Jack Reed, Jr. recounted that in 1963 the front page of The Wall Street Journal ran a story of FUMC Tupelo welcoming black worshippers as being one of the most significant events in the history of the country’s unfolding opening up of traditional white churches to black citizens. Reed went on to say that it was not surprising that FUMC Tupelo was a congregation Bishop James Swanson felt confident in appointing Rev. Dr. Embra Jackson to serve. “Thank God he did. Our congregation benefitted so much from Embra’s leadership these past years….We were disappointed to learn of his retirement, but we certainly respect his wishes to spend more time with his family.”

What really makes it personally significant for Jackson to have been selected to serve at FUMC was his background beginning with his matriculation at Tougaloo College (Jackson, Mississippi), known for its civil rights activism during a turbulent era in Mississippi where the emphasis according to Jackson “was on lifting people up.” 

After graduating in 1974 from Tougaloo College with a bachelor’s in political science, Jackson earned graduate degrees and teacher certification. He earned a Master of Public Administration from the University of Mississippi (Jackson) and a M. DIV. from the International Theological Center (Atlanta, Georgia). In 2003 he received a Doctor of Ministry (D. Min) from Memphis Theological Seminary (Memphis, Tennessee). He went on to serve the United Methodist Church (UMC) in several capacities throughout Mississippi as pastor of several churches and, from 2005 to 2011, he served as administrative assistant to Bishop Hope Morgan Ward, Southeastern Jurisdiction of The United Methodist Church. Additionally, Jackson served as the executive director of the United Methodist Metro Ministers (Jackson) and as a Chaplain of Hospice Ministries, Inc. (Ridgeland). Just prior to his appointment at FUMC from 2011 to 2019, Jackson served as UMC District Superintendent of the Starkville District.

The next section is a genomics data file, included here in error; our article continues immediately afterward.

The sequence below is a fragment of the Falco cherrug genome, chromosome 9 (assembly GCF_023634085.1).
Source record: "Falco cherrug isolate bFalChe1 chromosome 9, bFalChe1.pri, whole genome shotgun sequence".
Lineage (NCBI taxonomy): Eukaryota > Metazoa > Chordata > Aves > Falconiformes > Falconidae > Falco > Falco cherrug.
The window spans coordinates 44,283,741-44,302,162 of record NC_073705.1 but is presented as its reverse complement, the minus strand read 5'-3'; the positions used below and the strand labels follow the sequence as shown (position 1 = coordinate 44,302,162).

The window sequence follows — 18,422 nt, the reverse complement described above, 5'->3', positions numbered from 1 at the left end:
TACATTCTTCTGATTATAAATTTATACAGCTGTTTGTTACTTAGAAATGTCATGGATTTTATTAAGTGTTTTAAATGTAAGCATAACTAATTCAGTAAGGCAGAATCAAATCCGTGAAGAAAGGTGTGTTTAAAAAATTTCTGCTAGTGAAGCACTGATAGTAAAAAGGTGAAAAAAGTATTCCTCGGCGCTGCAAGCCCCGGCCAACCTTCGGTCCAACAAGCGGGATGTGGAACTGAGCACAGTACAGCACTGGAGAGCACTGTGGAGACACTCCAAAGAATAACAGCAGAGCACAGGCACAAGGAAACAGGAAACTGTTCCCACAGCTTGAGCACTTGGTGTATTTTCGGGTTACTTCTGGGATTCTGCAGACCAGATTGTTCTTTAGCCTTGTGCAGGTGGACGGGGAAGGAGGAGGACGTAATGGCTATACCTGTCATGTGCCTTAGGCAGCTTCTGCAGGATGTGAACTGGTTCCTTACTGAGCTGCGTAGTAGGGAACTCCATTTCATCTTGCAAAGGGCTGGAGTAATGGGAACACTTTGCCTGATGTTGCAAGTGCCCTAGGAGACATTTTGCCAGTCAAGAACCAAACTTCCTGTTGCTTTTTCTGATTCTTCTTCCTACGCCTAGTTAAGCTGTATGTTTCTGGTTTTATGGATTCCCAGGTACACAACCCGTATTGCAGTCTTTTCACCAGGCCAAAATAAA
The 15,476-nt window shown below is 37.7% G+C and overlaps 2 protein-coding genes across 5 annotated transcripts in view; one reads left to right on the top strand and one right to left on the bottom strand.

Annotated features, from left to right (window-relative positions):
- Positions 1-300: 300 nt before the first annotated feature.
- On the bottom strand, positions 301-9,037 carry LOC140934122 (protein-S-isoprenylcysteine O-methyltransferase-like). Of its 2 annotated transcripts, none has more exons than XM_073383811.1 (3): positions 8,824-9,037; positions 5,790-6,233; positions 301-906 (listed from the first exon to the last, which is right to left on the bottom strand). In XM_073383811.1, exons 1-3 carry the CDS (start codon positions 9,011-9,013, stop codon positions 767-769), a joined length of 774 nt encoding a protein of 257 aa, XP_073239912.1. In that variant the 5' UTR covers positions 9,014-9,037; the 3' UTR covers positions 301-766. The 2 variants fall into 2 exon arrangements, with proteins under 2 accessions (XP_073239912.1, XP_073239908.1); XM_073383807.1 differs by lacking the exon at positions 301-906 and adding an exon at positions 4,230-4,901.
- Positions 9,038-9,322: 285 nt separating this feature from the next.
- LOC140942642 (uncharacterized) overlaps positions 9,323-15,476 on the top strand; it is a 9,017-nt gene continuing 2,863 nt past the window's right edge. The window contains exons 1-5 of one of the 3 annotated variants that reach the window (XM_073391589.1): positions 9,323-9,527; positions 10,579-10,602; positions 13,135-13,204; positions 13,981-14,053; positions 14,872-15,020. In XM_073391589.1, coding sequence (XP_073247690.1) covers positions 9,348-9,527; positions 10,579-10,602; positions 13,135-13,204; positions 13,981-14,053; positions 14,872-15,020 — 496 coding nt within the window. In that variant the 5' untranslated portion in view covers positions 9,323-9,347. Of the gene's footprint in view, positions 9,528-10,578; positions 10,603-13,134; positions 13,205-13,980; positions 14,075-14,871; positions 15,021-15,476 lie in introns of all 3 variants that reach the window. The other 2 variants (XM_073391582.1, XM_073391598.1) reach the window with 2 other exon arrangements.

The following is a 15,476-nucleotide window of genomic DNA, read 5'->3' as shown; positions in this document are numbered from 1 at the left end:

Jackson possesses an ecclesiastical endorsement from the Board of Higher Education and Ministry. He is a certified coach in the International Coach Federation and CoachNet, and most recently penned his first book. Inspired by his church members, especially Joe Edd Morris, Jackson published Forty Days in the Covid Wilderness: Meditations of Hope (2022) after it was brought to his attention that the devotionals he shared during the early days of the pandemic were so meaningful to many people struggling with isolation and fear. He is already planning his second book that chronicles his journey as the first African American senior pastor of the predominantly white FUMC Tupelo.  

Jackson is not the first clergyman in his family. He is the grandson of a Baptist preacher, Reverend Harrison P. Jackson, who lived and pastored for several years in the West Jackson community and surrounding rural towns. He is the son of Embra K. Jackson, Sr. and Allie D. Foster Jackson, both deceased, of Jackson, Mississippi. He and his wife Rosia are the parents to four adult children and six grandchildren all residing in Brandon, Mississippi where they will retire to be closer to family.